I am looking into options to dehumidify a basement in a home that I recently
The basement is about 25'x30' with a high ceiling, has poured concrete
walls, and two basement windows that are currently sealed shut (I just
ordered replacement windows that I am waiting to come in). The basement is
dry but it does have a sump pump that keeps it that way. I do know that
before the sump pump was put in, the basement used to sometimes get water in
it, but the sump pump fixed that (I know the prior owner). The house is
located in Eastern Pennsylvania.
The only problem is that the basement feels just slightly damp and musty. A
friend suggested putting a dehumidifier down there and I am in the process
of searching the Internet for general info about dehumidifiers. One thing I
just ran across was an ad for a Humidex system, but that looks like all it
really does is bring whole house air into the basement and vents air to the
Here's what I am wondering. Would one possible option be to just make sure
the HVAC has an air intake in the basement so the basement air will get
circulated throughout the whole system along with the rest of the house air?
The way it is set up now, the basement is pretty much isolated from the rest
of the air circulating throughout the house. The house has central air and
an electric heat pump for heating.
There are many basements that are not finished and may feel a bit damp
compared to the rest of the house and still be OK without needing
dehumidification. If the humdity is so high that mold, condensation,
use for storage of dry goods, etc is an issue, then I would go with a
I took a quick look at Humidex and not impressed. Basicly, it
appears they suck air out from the basement floor and have it replaced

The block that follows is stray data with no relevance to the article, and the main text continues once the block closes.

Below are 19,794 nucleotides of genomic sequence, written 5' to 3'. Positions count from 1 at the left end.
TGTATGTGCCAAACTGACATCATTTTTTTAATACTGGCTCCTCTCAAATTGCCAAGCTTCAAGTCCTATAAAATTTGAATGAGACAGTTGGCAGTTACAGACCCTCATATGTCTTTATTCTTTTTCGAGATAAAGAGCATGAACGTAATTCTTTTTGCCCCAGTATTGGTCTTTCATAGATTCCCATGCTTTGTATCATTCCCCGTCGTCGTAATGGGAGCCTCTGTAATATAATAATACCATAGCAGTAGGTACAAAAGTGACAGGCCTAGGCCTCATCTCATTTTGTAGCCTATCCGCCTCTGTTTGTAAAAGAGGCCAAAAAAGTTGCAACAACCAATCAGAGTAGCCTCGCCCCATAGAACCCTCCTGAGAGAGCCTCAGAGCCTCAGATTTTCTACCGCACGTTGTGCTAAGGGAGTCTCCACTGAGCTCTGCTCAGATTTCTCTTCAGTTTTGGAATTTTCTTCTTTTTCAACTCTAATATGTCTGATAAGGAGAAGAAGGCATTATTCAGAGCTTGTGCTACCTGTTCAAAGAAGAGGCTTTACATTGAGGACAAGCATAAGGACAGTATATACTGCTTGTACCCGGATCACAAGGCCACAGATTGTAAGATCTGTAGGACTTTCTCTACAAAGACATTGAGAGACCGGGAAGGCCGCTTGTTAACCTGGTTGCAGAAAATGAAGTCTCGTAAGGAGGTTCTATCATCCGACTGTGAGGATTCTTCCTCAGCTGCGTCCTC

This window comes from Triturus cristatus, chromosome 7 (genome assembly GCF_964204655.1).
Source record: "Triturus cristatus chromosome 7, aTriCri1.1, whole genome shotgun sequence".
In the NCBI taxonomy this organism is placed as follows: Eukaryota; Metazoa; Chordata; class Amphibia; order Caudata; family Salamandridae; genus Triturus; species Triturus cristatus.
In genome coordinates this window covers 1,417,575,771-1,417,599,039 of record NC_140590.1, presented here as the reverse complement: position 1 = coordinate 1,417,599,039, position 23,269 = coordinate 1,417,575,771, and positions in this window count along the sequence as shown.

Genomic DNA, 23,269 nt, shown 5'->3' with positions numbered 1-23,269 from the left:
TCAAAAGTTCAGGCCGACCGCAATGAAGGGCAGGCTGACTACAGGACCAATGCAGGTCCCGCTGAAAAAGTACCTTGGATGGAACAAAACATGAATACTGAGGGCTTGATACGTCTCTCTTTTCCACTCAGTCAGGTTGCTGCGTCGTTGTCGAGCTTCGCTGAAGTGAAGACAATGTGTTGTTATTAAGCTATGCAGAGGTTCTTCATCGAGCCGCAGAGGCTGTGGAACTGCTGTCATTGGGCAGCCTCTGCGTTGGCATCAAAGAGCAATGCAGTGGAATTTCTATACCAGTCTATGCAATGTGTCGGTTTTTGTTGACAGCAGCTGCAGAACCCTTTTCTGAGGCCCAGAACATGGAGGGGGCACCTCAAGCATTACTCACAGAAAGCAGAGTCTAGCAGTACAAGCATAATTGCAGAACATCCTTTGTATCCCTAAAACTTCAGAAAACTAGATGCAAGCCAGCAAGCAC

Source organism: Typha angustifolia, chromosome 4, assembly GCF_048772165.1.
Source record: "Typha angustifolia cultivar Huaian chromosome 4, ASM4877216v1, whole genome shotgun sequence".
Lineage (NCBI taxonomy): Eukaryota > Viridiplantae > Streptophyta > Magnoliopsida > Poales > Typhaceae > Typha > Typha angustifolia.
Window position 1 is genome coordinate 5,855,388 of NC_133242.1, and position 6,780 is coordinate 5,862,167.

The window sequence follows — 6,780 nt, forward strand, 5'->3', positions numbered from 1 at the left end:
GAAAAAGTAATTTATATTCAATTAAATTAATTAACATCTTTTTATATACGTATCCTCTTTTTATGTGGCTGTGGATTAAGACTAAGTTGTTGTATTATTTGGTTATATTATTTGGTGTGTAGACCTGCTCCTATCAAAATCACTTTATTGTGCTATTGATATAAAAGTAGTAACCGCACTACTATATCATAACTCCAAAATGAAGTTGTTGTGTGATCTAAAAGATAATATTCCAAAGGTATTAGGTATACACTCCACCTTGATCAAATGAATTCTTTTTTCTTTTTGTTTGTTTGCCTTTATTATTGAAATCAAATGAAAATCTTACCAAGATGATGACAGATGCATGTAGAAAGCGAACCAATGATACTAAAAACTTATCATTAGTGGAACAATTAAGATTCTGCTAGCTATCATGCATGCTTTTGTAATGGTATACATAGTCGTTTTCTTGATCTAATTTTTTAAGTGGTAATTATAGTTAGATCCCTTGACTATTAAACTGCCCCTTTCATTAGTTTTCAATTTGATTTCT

with air from above, coming from the conditioned living space.
That's a bad idea energy wise. In winter, for example, you'll be
expelling basement air and replacing it with warm air from the
house. Then, cold outside air has to come into the house through
leaks, etc, to make up for the outgoing air.
You could use the house heat/AC to provide some air and take it away
from the basement. But then you're again wasting energy in the
basement by heating/cooling it. And if the basement has a musty
odor, that may come with it into the house as well.
So, I'd go with a de-humidifier, which addresses the real issue and is
IMO going to be the most energy efficient.
On Sep 15, 11:26 am, firstname.lastname@example.org wrote:
I agree in the summer a cold air retun in the basement brings cool air
into the system and helps dehumidify the basement. In the winter the
basement is warmer because it's below ground so having a cold air
retun in the basement works there too. The only way in the end to
make a basement feel like living space is to treat it like living
space with your HVAC system. Taking on a dehumidifier alone is not
enough. Getting the downspouts to run water away and proper grading
are the next thing that has to be right. Dryloc'ing the walls helps,
and sealing the concrete slab with a latex liquid concrete sealer
helps too. Of course obvious problems like seepage have to be fixed
too. But mainly making the HVAC sytem also service the basement.
I haven't moved into the house yet, but I went there on Saturday morning and
checked out the HVAC duct work in the basement. There are no cold air
returns and no supply vents in the basement. So the basement is completely
isolated from the system. I found a place where I could easily open a 6" x
6" space in the cold air return duct and could feel the air being drawn in
through the opening. About 6 hours later, it seemed like I could already
feel a marked difference in the basement -- it didn't feel damp or musty at
I'm going to go back this week and check it again to see if that solved the
problem. If so, I'll put an adjustable intake vent in the cold air return
duct, and I'll add one or two adjustable supply vents for the basement.
It would be great if this simple change solved the problem and eliminated
the need for a dehumidifier.
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